In 2015, almost 200 countries agreed at a United Nations summit to a radical shift away from fossil fuels with a goal of limiting a rise in average global temperatures to well below 2.0°C above pre-industrial times while “pursuing efforts” for a safer threshold of 1.5°C.
Reuters Newsagency reports economic development and industrialisation around the world has resulted in an expansion of fossil fuel infrastructure, such as power plants and pipelines.
As a result the world is currently on track for at least a 3.0°C rise.
The paper published in the journal Nature by scientists from United States and Chinese universities used data from existing and planned fossil fuel energy infrastructure as of the end of 2018 to estimate future carbon dioxide (CO2) emissions.
They found that future emissions from that infrastructure, such as power plants and pipelines, are larger than the amount that can be emitted under a 1.5°C limit.
“Our estimates suggest that little or no additional CO2-emitting infrastructure can be commissioned and that infrastructure retirements that are earlier than historical ones, or retrofits with carbon capture and storage technology, may be necessary, in order to meet the UN sponsored Paris Agreement climate goals,” the paper said.
Infrastructure lifetimes would need to be reduced to less than 25 years and capacity factors to less than 30 per cent, for example.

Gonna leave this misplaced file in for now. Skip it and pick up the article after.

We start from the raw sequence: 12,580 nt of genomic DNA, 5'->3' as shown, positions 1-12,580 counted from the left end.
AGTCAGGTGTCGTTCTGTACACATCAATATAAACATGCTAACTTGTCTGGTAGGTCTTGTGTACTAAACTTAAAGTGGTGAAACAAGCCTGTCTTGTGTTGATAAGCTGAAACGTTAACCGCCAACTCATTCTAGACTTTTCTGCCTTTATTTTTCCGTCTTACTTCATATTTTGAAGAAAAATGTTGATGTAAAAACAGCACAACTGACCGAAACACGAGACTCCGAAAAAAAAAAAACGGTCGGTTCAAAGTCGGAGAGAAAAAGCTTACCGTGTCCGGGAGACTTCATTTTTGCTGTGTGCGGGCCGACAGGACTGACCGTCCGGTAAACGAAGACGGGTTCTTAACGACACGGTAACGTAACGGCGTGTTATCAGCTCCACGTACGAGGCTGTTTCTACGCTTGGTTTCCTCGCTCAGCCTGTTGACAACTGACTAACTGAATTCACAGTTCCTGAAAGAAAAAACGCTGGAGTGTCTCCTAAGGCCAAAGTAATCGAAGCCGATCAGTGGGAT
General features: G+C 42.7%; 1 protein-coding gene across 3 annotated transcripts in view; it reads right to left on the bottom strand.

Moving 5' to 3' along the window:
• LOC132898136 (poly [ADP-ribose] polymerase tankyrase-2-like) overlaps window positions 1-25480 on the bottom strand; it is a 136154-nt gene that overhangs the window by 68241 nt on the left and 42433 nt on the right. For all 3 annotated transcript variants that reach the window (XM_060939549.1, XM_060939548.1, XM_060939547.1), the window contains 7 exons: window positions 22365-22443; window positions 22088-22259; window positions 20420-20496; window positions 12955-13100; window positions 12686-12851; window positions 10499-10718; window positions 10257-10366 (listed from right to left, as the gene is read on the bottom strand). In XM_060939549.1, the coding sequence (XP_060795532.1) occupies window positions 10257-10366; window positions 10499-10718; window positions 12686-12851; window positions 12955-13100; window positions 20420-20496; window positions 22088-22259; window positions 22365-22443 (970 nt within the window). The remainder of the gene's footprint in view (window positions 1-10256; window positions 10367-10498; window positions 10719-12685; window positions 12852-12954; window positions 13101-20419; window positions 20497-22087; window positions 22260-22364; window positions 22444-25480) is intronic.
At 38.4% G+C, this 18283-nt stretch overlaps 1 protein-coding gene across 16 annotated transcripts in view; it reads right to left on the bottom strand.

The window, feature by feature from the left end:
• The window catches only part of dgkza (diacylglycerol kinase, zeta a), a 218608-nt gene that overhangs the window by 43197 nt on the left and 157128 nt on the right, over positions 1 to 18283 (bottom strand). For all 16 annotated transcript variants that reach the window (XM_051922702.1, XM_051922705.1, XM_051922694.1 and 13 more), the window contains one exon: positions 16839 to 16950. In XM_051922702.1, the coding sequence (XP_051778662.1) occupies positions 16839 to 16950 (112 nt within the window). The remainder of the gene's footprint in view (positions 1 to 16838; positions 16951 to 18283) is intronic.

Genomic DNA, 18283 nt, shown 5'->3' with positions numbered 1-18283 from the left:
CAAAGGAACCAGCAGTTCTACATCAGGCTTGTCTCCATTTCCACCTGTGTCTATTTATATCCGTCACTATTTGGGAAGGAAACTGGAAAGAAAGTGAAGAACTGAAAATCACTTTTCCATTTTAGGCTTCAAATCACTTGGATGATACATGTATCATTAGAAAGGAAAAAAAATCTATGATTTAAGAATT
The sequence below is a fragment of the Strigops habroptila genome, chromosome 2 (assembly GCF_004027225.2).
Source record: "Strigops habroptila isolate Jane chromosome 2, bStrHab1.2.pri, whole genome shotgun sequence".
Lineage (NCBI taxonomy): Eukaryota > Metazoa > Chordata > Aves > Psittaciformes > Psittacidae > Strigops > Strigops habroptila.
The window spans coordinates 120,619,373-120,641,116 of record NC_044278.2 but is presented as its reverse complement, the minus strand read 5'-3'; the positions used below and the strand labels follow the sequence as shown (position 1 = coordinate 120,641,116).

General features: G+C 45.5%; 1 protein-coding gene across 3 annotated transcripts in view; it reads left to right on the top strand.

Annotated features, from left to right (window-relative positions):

Without such changes, the goals of the global climate pact, the Paris Agreement, are in jeopardy, the study said.
Last year, a UN-backed panel of scientists said human made CO2 emissions would have to reach “net zero” by mid-century to contain warming at 1.5°C.
The amount of electricity from renewable energy would need to surge and decrease from coal and gas, using technology to capture carbon and store it underground.
As of the end of 2018, 579 gigawatts (GW) of coal-fired generation capacity, 583GW of gas- and 46GW of oil-fired generation capacity was proposed to be built over the next several years, the Nature study said.
If the existing fossil fuel infrastructure around the world continues to operate as it has in the past, it will emit around 658 gigatonnes (Gt) of CO2, the study added.
More than half of these emissions are projected to come from the electricity sector.
Infrastructure in China, the US and the European Union represents around 41 per cent, nine per cent and seven per cent of those emissions, respectively.
If built, power plants that are planned, permitted or under construction globally would emit an additional 188Gt of CO2.
“Committed emissions from existing and proposed energy infrastructure (about 846Gt CO2) thus represent more than the entire remaining carbon budget if warming is to be limited to 1.5°C, with a probability of 50–66 per cent (420–580Gt CO2),” the scientists said.
The authors of the Nature paper are from the Tsinghua University in China, the University of California, Carnegie Institution for Science and Global Energy Monitor in the US.